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Figure 2: Intercellular propagation of action potential. (A) Bright-field image of a rat ventricular trabecula. The yellow arrowhead marks the stimulation site and the yellow diamond encompasses the recording area. (Scale bar: 1 mm.) (B) TPF image of the area highlighted in yellow in (A); trabecula stained with di-4-ANE(F)PPTEA (Scale bar: 20 μm.) (C) The region in the yellow box of b shows two adjacent myocytes magnified. (D) Normalized fluorescence traces from the scanned lines indicated in (C). APs are elicited at 0.2 Hz, corresponding to the black arrowhead. The traces are the average of 10 sequential episodes. (E) Normalized fluorescence traces (average of 10 episodes) recorded from SS and TT in cell 1 during stimulation at 5 Hz. Reproduced with permission from Sacconi et al. (2012).

Mentions: As discussed above, Ca2+ waves propagation is caused by local Ca2+ release from the SR, followed by diffusion and subsequent activation of adjacent SR Calcium Release units, generating a cascade of events. Ca2+ waves are accompanied by DADs (Ter Keurs and Boyden, 2007). Since the average ventricular myocyte is directly coupled to about 11 other myocytes, an afterdepolarization would be immediately suppressed by the large “current sink” unless a sufficient number of neighboring cardiomyocytes also synchronously develop an afterdepolarization at the same beat. Propagation of Ca2+ waves from cell-to-cell has been shown to occur at a constant velocity (Vprop) that ranged from 0.1 to 15 mm/s, a speed that is too slow to be determined by active (1 m/s) or electrotonic membrane conduction (0.1 m/s) (Ter Keurs and Boyden, 2007) but is compatible with a facilitated Ca2+ diffusion. Mechanisms underlying Ca2+ waves propagation are still poorly understood. However, Vprop can increase under certain circumstances, such as increased RyR open probability or in presence of SR Ca2+ overload. The faster the Vprop the higher the probability that a large area would “nearly simultaneously” be invaded by a propagated Ca2+ wave, thus increasing the likelihood of “synchronized” DADs in adjacent cells. Exploiting the advantage of multi-photon excitation, multisite optical recordings can also be performed in multicellular preparation such as intact trabeculae and muscle bundles in which cell-to-cell conduction occurs through sarcolemmal gap junctions (Sacconi et al., 2012; Ferrantini et al., 2014). Figure 2 shows examples of APs recorded in SS and TATS of two adjacent cells. Trabeculae were locally stimulated in a region 2 mm apart from the recording area (Figure 2A), and an 15 ms delay was found between the stimulus and the rapid AP upstroke phase (Figure 2D), in agreement with the expected myocardium conduction velocity at room temperature.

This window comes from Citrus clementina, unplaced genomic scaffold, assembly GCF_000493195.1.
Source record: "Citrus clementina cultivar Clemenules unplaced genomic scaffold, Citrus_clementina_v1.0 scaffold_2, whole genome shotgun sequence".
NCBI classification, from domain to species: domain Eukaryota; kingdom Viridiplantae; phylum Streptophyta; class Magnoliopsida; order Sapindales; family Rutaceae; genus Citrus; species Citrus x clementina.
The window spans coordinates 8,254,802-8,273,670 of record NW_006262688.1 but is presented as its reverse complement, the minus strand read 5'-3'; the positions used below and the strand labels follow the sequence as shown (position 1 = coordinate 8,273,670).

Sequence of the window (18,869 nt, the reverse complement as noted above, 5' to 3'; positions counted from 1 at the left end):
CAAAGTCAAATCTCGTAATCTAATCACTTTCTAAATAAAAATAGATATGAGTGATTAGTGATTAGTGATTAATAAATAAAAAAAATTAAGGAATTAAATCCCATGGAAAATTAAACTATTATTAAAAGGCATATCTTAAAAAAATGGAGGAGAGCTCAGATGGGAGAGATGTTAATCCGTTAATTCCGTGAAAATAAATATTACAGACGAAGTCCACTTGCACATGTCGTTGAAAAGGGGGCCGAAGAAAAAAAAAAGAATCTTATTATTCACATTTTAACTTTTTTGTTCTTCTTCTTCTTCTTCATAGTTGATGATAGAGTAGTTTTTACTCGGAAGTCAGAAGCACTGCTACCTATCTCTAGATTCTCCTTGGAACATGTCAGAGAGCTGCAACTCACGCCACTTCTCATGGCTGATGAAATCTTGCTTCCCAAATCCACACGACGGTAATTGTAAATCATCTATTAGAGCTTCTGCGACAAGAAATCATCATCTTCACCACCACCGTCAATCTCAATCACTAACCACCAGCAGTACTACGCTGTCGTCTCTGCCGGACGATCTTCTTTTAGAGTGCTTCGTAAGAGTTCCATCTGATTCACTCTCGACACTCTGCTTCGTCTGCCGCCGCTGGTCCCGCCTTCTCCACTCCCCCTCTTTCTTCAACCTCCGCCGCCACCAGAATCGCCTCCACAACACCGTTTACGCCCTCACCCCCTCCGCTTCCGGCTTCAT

Functional cardiac imaging by random access microscopy.

Crocini C, Coppini R, Ferrantini C, Pavone FS, Sacconi L - Front Physiol (2014)